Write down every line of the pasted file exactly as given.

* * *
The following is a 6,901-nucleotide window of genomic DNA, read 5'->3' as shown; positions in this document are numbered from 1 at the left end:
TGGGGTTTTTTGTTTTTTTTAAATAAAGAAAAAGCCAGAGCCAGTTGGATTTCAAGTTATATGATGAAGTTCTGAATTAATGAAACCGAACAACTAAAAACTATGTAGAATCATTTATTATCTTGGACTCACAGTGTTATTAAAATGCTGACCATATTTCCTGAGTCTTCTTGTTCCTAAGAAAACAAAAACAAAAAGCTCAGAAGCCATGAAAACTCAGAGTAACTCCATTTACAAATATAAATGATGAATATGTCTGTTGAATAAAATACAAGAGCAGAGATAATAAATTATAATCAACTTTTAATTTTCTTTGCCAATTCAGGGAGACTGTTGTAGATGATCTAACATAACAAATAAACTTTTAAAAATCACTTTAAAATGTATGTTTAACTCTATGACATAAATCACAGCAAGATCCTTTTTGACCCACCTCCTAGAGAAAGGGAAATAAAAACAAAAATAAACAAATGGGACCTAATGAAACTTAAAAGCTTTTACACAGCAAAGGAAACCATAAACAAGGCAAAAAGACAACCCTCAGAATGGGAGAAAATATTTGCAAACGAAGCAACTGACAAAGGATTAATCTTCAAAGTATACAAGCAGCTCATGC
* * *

The following is a 6,901-nucleotide window of genomic DNA, read 5'->3' as shown; positions in this document are numbered from 1 at the left end:
TGGGGTTTTTTGTTTTTTTTAAATAAAGAAAAAGCCAGAGCCAGTTGGATTTCAAGTTATATGATGAAGTTCTGAATTAATGAAACCGAACAACTAAAAACTATGTAGAATCATTTATTATCTTGGACTCACAGTGTTATTAAAATGCTGACCATATTTCCTGAGTCTTCTTGTTCCTAAGAAAACAAAAACAAAAAGCTCAGAAGCCATGAAAACTCAGAGTAACTCCATTTACAAATATAAATGATGAATATGTCTGTTGAATAAAATACAAGAGCAGAGATAATAAATTATAATCAACTTTTAATTTTCTTTGCCAATTCAGGGAGACTGTTGTAGATGATCTAACATAACAAATAAACTTTTAAAAATCACTTTAAAATGTATGTTTAACTCTATGACATAAATCACAGCAAGATCCTTTTTGACCCACCTCCTAGAGAAAGGGAAATAAAAACAAAAATAAACAAATGGGACCTAATGAAACTTAAAAGCTTTTACACAGCAAAGGAAACCATAAACAAGGCAAAAAGACAACCCTCAGAATGGGAGAAAATATTTGCAAACGAAGCAACTGACAAAGGATTAATCTTCAAAGTATACAAGCAGCTCATGC